President of the United States, Barack Obama, has written a poignant essay on feminism, appealing to men to join the fight for gender equality.
The 1,500 word write, penned for US Glamour, is not a political manifesto, but a personal piece that reflects strongly on Obama’s own life, and the history of women’s fight for equal rights.
The President begins his essay by referencing the progress women have made, saying:
“In my lifetime we’ve gone from a job market that basically confined women to a handful of often poorly paid positions to a moment when women not only make up roughly half the workforce but are leading in every sector, from sports to space, from Hollywood to the Supreme Court.
“I’ve witnessed how women have won the freedom to make your own choices about how you’ll live your lives—about your bodies, your educations, your careers, your finances.”
But the job isn’t done, he says, and there’s still a long way to go.
In order to make these changes, Obama says, it is us that need to change, and gender stereotypes that need to be erased.
The President discusses the women that have shaped his own feminist values, opening up about the important roles women have played within his life - having been brought up by a single mother, with the aid of his grandmother.
He then goes on to a glowing admiration for his wife, Michelle:
“The most important people in my life have always been women.
“I was raised by a single mom, who spent much of her career working to empower women in developing countries. I watched as my grandmother, who helped raise me, worked her way up at a bank only to hit a glass ceiling.
“I’ve seen how Michelle has balanced the demands of a busy career and raising a family.”
But he admits that while he was able to be a father and pursue a career he could do so, judgement free, as a man, while Michelle was faced with added pressures.
“I can look back now,” he continues, “and see that, while I helped out, it was usually on my schedule and on my terms.
“The burden disproportionately and unfairly fell on Michelle.”
The biggest factor in making him aware of the importance of feminism, though, was having daughters:
“When you’re the father of two daughters, you become even more aware of how gender stereotypes pervade our society. You see the subtle and not-so-subtle social cues transmitted through culture. You feel the enormous pressure girls are under to look and behave and even think a certain way.”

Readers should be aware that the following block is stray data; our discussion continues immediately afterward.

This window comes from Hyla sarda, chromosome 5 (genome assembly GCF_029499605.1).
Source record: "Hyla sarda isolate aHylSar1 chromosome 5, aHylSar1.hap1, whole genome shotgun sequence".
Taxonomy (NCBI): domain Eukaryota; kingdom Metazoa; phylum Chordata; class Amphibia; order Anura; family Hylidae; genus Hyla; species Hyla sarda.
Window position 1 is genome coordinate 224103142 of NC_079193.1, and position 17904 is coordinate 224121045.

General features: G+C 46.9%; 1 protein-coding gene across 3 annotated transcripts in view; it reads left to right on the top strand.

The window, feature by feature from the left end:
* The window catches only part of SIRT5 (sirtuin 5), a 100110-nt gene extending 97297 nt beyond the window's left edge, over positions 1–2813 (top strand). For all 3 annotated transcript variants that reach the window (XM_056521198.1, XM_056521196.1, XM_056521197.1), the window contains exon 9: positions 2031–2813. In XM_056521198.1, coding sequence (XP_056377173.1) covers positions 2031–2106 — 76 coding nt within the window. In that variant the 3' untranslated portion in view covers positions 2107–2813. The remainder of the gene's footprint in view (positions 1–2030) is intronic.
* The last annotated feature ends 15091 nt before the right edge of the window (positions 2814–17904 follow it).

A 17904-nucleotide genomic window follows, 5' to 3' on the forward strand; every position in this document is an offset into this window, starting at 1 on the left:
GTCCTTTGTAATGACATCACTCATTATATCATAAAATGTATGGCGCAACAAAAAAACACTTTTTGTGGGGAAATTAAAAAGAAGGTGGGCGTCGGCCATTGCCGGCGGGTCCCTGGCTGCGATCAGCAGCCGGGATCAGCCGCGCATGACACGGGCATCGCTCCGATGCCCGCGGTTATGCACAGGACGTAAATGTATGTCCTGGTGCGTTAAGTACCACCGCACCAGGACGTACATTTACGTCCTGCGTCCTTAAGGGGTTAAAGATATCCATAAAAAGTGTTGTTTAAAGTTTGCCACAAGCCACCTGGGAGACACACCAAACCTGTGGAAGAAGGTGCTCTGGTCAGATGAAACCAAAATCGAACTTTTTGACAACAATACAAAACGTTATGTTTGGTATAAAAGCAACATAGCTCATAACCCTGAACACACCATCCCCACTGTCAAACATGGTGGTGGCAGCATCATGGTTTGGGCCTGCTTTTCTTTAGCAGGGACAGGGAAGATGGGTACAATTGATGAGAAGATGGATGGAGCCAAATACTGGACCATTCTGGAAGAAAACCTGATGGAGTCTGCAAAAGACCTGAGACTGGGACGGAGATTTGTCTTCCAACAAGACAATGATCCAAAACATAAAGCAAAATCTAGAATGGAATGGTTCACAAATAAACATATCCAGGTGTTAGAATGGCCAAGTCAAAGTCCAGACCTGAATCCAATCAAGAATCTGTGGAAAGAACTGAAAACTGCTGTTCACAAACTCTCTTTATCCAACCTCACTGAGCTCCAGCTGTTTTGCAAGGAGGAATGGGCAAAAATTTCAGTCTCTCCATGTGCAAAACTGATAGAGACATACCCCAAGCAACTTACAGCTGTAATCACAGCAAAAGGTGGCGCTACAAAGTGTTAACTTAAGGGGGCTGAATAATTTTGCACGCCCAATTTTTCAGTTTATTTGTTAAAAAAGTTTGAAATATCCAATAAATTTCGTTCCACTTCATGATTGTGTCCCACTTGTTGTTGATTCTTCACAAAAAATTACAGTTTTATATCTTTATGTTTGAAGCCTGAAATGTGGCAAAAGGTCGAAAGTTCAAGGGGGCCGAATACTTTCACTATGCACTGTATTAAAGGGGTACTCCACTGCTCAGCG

The President ends his essay with a series of bold statements about how, in order for things to change, we must begin to corrode the barriers that women are faced with when it comes to sexuality:
“We need to keep changing the attitude that punishes women for their sexuality and rewards men for theirs.”
And when it comes to, harassment, parenting and even work:
“We need to keep changing the attitude that values being confident, competitive, and ambitious in the workplace—unless you’re a woman. Then you’re being too bossy, and suddenly the very qualities you thought were necessary for success end up holding you back.”
He writes that these discriminations are faced even more so by women of colour.
Finally, in a powerful call to arms, Obama says that it is “absolutely men’s responsibility to fight sexism too.
“And as spouses and partners and boyfriends, we need to work hard and be deliberate about creating truly equal relationships.”
Celebrating the election of Hillary Clinton as democratic presidential nominee, the President says that whatever your political views, it’s an enormous historical landmark, and one of many examples of the progress women have made.
Finally, the essay ends with the poignant statement that “That’s what twenty-first century feminism is about: the idea that when everybody is equal, we are all more free.”
The essay is the most forthright declaration the American President has made in support of the feminist movement, and comes soon after his declaration at a White House summit, of: “This is what a feminist looks like.”
Read the full essay here.